The red carpet at Cannes Film Festival is packed with photographers on either side. Celebrities are lined up getting their photos taken.
Spike Lee, Adam Driver and the rest of the cast from “BlacKkKlansman” are lined up, posing for the photographers.
Behind them, trying to get in the photos, are screenwriters David Rabinowitz and Charlie Wachtel. Their heads peak through behind the cast.
Rabinowitz may not be as recognizable as the famed director and A-list actor, but his star as a top writer is on the rise.
That’s because he and a team of screenwriters won the Oscar for Best Adapted Screenplay for his work on “BlacKkKlansman” in 2019.
He discussed his life and career in a Zoom event organized by the Media Arts Department and the Pierce College Film Club on May 18.
Rabinowitz said his advice for screenwriters is to not give up and concentrate on the process of making something rather than hoping for a specific result.
“If it’s focused on a result, then you’re just going to be in a constant state of failure until you reach that milestone,” Rabinowitz said. “If you do happen to reach that milestone, you’re going to move the goalposts and you’re going to create something else and then you’re a failure once again.”
The Cannes audience tends to either praise a film or boo at it, according to journalism instructor Sean Collins-Smith, who arranged the event.
“BlacKkKlansman” received a standing ovation.
Communications professor Barbara Anderson wrote in an email that she enjoyed how Rabinowitz described what it was like at Cannes.
“I felt like we could all identify with how surreal that must have felt for him, and by extension, how our students could have a similar surreal, dream come true,” Anderson wrote.
After “BlacKkKlansman” won the Oscar, Rabinowitz said he was overwhelmed with shock.
“I kind of blacked out between that moment and getting up on stage and I was very thankful that I didn’t have to say anything,” Rabinowitz said.
He said it was good that he had no expectation of winning an Oscar while writing the script.
“I’m glad I had no idea that was going to come because it would have paralyzed the process,” Rabinowitz said.
“BlacKkKlansman” is not the first script he wrote, but it is the first one that he sold.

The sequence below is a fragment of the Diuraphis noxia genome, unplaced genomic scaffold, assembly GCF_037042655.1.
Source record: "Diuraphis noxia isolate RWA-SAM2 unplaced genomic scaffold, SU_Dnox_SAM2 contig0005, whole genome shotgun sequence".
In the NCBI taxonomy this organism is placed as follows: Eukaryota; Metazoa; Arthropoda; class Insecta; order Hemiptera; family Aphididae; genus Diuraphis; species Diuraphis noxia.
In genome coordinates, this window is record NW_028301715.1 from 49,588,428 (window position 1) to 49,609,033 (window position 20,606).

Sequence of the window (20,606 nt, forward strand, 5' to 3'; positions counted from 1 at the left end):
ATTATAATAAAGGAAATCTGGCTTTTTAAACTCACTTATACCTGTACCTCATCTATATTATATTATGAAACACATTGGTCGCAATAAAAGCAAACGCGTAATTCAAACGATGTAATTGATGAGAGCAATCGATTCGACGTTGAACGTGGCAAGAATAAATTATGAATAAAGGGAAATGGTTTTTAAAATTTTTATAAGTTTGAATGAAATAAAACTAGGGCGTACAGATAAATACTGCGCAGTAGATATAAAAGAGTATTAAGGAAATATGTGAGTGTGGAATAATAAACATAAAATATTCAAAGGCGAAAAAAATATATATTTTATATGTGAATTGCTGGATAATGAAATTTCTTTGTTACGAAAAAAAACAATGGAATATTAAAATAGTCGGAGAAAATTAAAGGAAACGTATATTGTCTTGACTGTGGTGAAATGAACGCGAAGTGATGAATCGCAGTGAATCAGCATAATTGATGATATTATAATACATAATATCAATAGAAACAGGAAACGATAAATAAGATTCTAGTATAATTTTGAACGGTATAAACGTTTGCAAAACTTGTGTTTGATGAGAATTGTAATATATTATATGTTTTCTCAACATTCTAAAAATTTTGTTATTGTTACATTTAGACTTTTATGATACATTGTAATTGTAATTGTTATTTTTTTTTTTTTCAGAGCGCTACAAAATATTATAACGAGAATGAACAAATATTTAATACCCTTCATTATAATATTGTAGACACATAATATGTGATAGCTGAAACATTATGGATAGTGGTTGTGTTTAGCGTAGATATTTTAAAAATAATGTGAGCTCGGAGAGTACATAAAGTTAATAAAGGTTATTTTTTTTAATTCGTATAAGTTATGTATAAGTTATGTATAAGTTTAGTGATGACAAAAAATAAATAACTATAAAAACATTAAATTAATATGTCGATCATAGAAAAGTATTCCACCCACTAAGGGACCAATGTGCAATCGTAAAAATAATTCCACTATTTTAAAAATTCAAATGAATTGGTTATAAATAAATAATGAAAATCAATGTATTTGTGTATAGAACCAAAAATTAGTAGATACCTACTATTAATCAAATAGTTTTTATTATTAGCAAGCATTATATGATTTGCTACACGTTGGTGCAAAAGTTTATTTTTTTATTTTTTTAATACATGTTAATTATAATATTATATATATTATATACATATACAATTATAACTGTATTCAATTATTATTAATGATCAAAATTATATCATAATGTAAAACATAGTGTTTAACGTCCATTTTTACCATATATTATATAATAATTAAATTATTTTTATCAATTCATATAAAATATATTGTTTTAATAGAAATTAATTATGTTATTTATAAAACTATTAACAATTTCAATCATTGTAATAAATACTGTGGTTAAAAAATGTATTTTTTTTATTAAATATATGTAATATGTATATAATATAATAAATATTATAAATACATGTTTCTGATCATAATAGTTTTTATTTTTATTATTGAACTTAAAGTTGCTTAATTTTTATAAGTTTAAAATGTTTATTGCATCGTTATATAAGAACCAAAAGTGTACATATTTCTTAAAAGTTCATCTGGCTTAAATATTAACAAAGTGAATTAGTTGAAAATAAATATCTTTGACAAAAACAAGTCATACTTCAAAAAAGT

He said he and Wachtel took some creative liberties when writing the script.
“Real life isn’t structured in three acts and can’t be properly summarized in two hours,” Rabinowitz said. “You have to make some choices right off the bat and you have to make it honestly. There’s nuance to this, but I feel like your responsibility as a filmmaker is to the film, not necessarily to the true events.”
Rabinowitz started creative writing during second grade and eventually started writing scripts when he was around 17. He then worked in the video department of the Wall Street Journal before moving to Los Angeles with Wachtel in 2012.
“I decided to load up my 1997 Toyota Corolla with everything I owned, and drive across the country,” Rabinowitz said.
Wachtel was the one who found Ron Stallworth’s memoir “BlacKkKlansman.” He and Rabinowitz made a “handshake deal” with Stallworth to get permission to turn the biography into a script, Rabinowitz said.
“We basically put our trust in him, and he put his trust in us,” Rabinowitz said.
At the time, Wachtel was an assistant to producer Shaun Redick, an executive producer on “Get Out.” Because of networking, Rabinowitz and Wachtel got to pitch the script to Redick, who shared it with “Get Out” director Jordan Peele.
Peele, who thought “BlacKkKlansman” had a similar theme to “Get Out,” then became one of the producers for the film.
“A really super lucky confluence of events helped us out there,” Rabinowitz said.
Collins-Smith conducted a brief interview with Rabinowitz before Rabinowitz answered student questions. Collins-Smith asked about how much the film’s themes surrounding racism and social justice played into the writing of it.
“This is a film that is not only inherently high stakes and high concept, it’s also inherently sociopolitical,” Collins-Smith said. “It’s going to be almost like the equivalent of eating your vegetables because you almost can’t escape it. There’s going to be an inherent message in this thing.”
In response, Rabinowitz said the focus was mainly on the genre when he was writing.
“We wanted to make an undercover thriller with absurdist elements,” Rabinowitz said. “That was our main goal. We were thinking our script would have those political elements, but we kind of leave them unsaid or let them be matter-of-fact.”
Rabinowitz answered questions from film students and aspiring screenwriters and discussed the process of writing a script and selling it.
My Pham, computer science student at University of California, Santa Cruz, said in a phone interview that despite not being a film student, she attended the event because she liked the movie.
“I thought it was very insightful,” Pham said. “Learning about the time and process it takes to get a script out and into production was new and interesting to me.”
Anderson said that overall, she loved the event and the way Rabinowitz discussed his life.
“He seemed to be so honest and transparent in sharing his story,” Anderson wrote. “It was storytelling at its best.”
Rabinowitz said he wrote several bad scripts before writing “BlacKkKlansman.” He said creative people should keep working because quantity leads to quality.
“Allowing yourself to be bad is great, and not judging yourself, because when you start judging the work too much, that prevents you from doing the work,” Rabinowitz said.